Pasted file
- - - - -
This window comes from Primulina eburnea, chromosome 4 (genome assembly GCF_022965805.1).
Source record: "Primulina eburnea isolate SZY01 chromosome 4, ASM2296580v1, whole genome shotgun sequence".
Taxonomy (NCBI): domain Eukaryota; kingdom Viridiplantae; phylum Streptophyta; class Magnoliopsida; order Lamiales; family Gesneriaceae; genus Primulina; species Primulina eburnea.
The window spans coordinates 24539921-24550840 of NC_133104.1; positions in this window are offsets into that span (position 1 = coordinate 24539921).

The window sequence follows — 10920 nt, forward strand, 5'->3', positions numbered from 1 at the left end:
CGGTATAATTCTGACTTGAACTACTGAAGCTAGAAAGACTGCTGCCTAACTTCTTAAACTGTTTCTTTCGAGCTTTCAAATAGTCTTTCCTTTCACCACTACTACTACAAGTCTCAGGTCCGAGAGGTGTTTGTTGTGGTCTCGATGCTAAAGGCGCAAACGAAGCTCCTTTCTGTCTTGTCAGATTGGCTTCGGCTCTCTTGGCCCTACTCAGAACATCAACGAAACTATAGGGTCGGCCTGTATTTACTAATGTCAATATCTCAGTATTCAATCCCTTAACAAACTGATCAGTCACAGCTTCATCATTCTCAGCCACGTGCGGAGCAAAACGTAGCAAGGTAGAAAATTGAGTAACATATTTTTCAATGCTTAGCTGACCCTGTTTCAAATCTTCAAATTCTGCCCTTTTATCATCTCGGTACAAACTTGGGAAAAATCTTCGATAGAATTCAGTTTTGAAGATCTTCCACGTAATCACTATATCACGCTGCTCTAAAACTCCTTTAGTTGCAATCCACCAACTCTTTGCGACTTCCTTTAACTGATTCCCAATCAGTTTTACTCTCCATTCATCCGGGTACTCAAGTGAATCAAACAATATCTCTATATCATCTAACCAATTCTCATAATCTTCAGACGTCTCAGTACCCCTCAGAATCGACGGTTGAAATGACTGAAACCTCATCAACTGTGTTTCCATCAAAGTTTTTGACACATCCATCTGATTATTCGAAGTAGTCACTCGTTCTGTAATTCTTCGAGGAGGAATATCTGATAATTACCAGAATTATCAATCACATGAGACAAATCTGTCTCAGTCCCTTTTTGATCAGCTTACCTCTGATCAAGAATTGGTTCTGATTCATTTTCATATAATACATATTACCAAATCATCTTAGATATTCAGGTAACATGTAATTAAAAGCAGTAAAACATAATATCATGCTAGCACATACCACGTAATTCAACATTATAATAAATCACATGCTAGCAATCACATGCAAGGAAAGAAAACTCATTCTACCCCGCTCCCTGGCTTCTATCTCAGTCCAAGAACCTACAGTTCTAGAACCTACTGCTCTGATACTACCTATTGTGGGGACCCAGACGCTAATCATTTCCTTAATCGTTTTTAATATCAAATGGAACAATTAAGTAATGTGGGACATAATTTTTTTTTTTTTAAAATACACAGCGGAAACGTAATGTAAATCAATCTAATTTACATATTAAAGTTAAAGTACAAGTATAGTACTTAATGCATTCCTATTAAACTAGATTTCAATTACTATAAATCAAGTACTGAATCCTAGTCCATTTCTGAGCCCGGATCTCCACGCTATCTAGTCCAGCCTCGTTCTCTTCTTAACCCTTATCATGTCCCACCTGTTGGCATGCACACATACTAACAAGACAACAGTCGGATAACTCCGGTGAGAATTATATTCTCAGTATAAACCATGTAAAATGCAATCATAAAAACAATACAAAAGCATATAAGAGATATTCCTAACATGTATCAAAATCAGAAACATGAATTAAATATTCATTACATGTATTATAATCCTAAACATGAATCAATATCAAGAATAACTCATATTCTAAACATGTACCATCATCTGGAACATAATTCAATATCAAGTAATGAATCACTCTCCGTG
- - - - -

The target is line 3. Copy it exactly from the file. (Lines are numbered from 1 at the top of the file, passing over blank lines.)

Taxonomy (NCBI): domain Eukaryota; kingdom Viridiplantae; phylum Streptophyta; class Magnoliopsida; order Lamiales; family Gesneriaceae; genus Primulina; species Primulina eburnea.